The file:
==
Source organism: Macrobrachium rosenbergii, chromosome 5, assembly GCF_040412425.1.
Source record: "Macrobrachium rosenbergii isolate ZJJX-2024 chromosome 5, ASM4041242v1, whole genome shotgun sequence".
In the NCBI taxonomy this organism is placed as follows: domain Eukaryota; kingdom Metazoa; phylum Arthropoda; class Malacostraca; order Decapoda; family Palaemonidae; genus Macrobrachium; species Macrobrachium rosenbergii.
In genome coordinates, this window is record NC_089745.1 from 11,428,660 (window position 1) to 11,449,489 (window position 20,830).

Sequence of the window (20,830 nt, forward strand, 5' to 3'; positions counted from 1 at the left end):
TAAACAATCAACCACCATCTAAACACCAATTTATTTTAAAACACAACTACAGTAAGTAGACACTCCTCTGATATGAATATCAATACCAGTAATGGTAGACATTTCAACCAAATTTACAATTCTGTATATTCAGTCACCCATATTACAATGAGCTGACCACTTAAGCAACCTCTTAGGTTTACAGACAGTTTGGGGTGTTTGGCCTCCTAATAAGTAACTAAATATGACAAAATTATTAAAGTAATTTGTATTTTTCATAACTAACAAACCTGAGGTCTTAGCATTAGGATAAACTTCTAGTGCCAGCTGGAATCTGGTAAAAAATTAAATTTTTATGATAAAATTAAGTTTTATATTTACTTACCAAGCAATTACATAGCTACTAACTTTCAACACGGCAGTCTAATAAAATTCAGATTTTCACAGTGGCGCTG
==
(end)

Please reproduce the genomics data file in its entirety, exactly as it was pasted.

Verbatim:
Source organism: Macrobrachium rosenbergii, chromosome 5, assembly GCF_040412425.1.
Source record: "Macrobrachium rosenbergii isolate ZJJX-2024 chromosome 5, ASM4041242v1, whole genome shotgun sequence".
In the NCBI taxonomy this organism is placed as follows: domain Eukaryota; kingdom Metazoa; phylum Arthropoda; class Malacostraca; order Decapoda; family Palaemonidae; genus Macrobrachium; species Macrobrachium rosenbergii.
In genome coordinates, this window is record NC_089745.1 from 11,428,660 (window position 1) to 11,449,489 (window position 20,830).

Sequence of the window (20,830 nt, forward strand, 5' to 3'; positions counted from 1 at the left end):
TAAACAATCAACCACCATCTAAACACCAATTTATTTTAAAACACAACTACAGTAAGTAGACACTCCTCTGATATGAATATCAATACCAGTAATGGTAGACATTTCAACCAAATTTACAATTCTGTATATTCAGTCACCCATATTACAATGAGCTGACCACTTAAGCAACCTCTTAGGTTTACAGACAGTTTGGGGTGTTTGGCCTCCTAATAAGTAACTAAATATGACAAAATTATTAAAGTAATTTGTATTTTTCATAACTAACAAACCTGAGGTCTTAGCATTAGGATAAACTTCTAGTGCCAGCTGGAATCTGGTAAAAAATTAAATTTTTATGATAAAATTAAGTTTTATATTTACTTACCAAGCAATTACATAGCTACTAACTTTCAACACGGCAGTCTAATAAAATTCAGATTTTCACAGTGGCGCTG